NB: Subsequent social media discussion urged that congestion charge proposals are not delayed – the legal and consultation processes required should go ahead alongside those for the bus lanes roadspace reallocation, as part of the same package. With the involvement of several councils, bus companies, etc, these processes may well take 2-3 years, so should not be delayed. Furthermore, the ‘stick’ of charging is likely to be less contentious if introduced at the same time as the ‘carrot’ of quality bus services, rather than later when a ‘new normal’ of bus + significant continuing car commuting has become entrenched.

Q: Why is Edinburgh’s LEZ (low emission zone) so underwhelming?

A: It is not ideal but is a start and will certainly evolve. As well as the question of area covered, the Council will lobby to widen the criteria to include CO2 emissions rather than just particulates, given the Council’s NetZero2030 commitment.

Q: Pedestrian (& cyclist) delays at light-controlled road crossings

A: Council is considering trial ‘green default’ crossings where pedestrian lights stay green until triggered by a motor vehicle

Many bus delays are at junctions, and bus timekeeping is vital to suppressing car use. However, where there is an issue, each junction must be looked at carefully

At other junctions, under the new Highway Code, drivers should be giving way to peds or cyclists waiting to cross, but this has not yet got through to many drivers. Signing individual problematic junctions is probably not a good idea, as might suggest it only applies there

The Transport Hierarchy is a strong guideline but taken to extremes would remove everything (including bikes) except pedestrians from the roads

Q: Scheme implementations are often poor

A: All schemes should follow Cycling By Design (CBD) or the Edinburgh Street Design Guidance (ESDG) and largely do so, though note that most existing scheme designs (e.g. CCWEL & Leith Walk) pre-date Cycling by Design. Good pedestrian and bus access is also vital.

NB: Now that CBD has (at long last) been published, we think that all future designs should take it as the main guide (though it does not cover all issues sufficiently, e.g. pinch points). However, in any case, we are dubious that guidelines are fully followed, e.g. Leith Walk cycle lanes are contracted to follow ESDG, and some issues will therefore be rectified (e.g sharp corners) but on others the guidance is less clear or there is argument (e.g. surface bumpiness). Ditto with CCWEL, where flagstones are used in some heritage areas, and so do not differentiate well colour-wise from the footway. Another issue is planning approvals, which don’t always follow guidelines, may not match up to the Council’s masterplan for the area, or may suffer other mix-ups.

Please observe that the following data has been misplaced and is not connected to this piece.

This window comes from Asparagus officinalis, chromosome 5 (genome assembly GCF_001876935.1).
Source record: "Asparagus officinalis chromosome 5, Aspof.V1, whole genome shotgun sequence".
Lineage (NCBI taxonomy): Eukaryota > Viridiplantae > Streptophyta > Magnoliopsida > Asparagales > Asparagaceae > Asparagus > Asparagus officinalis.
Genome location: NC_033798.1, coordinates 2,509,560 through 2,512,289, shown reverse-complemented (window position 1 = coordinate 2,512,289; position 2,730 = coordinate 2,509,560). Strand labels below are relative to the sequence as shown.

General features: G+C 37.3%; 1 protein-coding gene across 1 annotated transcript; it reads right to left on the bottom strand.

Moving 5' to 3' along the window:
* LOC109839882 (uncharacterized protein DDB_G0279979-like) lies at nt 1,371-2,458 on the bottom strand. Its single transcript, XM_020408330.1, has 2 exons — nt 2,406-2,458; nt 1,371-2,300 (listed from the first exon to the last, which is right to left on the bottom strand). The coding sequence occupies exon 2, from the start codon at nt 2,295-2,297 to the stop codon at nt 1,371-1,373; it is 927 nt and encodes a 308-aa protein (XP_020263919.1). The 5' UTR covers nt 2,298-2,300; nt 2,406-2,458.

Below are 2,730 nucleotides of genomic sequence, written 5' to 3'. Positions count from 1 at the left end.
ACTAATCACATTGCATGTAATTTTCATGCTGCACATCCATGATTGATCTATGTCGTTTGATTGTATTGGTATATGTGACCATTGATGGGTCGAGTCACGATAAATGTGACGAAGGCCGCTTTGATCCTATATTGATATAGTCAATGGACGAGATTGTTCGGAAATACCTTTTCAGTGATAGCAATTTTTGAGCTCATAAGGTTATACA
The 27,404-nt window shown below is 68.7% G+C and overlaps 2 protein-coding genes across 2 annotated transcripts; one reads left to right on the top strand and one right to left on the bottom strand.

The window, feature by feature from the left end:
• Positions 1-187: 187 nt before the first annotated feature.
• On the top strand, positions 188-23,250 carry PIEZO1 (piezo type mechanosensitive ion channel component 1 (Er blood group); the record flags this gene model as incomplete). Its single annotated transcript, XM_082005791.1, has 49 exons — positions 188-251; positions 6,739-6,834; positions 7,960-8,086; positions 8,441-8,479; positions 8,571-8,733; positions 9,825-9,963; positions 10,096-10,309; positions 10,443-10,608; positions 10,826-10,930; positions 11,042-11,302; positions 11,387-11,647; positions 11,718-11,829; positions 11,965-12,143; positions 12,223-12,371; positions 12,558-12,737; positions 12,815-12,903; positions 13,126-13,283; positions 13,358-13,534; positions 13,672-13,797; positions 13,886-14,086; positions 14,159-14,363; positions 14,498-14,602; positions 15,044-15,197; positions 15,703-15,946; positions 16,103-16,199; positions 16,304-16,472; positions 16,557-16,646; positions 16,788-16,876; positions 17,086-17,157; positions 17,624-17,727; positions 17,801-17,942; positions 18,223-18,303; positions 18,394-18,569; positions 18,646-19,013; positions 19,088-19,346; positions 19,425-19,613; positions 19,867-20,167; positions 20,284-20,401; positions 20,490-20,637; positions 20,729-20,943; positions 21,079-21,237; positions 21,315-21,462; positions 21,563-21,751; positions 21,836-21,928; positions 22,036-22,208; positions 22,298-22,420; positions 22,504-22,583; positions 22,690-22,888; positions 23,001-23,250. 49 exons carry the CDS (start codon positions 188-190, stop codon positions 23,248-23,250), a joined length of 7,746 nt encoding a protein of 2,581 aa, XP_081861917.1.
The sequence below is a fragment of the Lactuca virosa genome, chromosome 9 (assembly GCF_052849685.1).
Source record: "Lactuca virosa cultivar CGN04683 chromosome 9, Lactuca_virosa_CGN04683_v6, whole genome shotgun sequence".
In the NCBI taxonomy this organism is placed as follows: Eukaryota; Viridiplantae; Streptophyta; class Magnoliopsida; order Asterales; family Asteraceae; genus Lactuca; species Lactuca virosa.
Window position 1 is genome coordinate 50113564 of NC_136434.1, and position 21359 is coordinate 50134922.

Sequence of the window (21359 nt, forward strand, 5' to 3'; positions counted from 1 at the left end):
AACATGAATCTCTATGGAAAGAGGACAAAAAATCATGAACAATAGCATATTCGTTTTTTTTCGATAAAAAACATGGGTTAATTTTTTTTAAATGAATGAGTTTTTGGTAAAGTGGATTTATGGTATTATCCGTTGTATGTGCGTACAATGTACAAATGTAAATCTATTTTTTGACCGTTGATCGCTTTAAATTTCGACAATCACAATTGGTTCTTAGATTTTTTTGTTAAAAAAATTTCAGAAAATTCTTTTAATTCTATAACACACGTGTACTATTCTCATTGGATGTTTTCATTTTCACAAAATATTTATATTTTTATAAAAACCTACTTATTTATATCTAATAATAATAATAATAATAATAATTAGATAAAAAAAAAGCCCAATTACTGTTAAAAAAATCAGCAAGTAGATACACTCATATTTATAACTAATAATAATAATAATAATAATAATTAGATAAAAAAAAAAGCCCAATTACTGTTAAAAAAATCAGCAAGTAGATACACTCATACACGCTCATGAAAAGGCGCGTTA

Q: Tramline safety on the existing line

A: The level of injuries and crashes has been reduced considerably since the early days of the tramline but is still ‘shocking.’

Several recommendations have been implemented, and work is underway or starting soon on the blackspot projects.

Except – major change at the West End Junction has still not been designed 5 years after the tragic death of Zhi Min Soh. This is now to be part of the Lothian Road ‘boulevard’ project [see 4.2 here] and the Council has just put in a bid to Sustrans for the design

Q: Low Traffic Neighbourhoods / 20-minute neighbourhoods / School streets projects – why the slowness?

A: The Circulation Plan will define areas across the city where LTNs are desirable, and will show school streets options

However the failure of the East Craigs LTN proposals in the last Council show the need to engage better with residents on LTNs and 20-min Neighbourhoods. The idea is to work first in areas where there is significant support at the outset – e.g. Portobello – and use the success of these as a demonstration to other areas

Ditto some school streets projects have failed (where?) and now schools have been asked to develop their own plans (with Council assistance) rather than having projects ‘imposed’ on the area.

Running out of time!

Despite a full hour’s QA we ran out of time to discuss many important topics, including …

  • Future of Edinburgh bike hire?
  • How decide the priorities for next sections of cycleroute development?
  • Use of cargobikes by the Council, e.g. in parks?
  • Will the minority administration work consensually on issues where it is outvoted, such as Workplace Parking Levy?
  • Sheriffhall roundabout – largely funded by the Scottish Government (via the City Deal), supported by Midlothian and Edinburgh councils (with some reservations), but inimical to government and council commitments on traffic reduction
Meeting Resources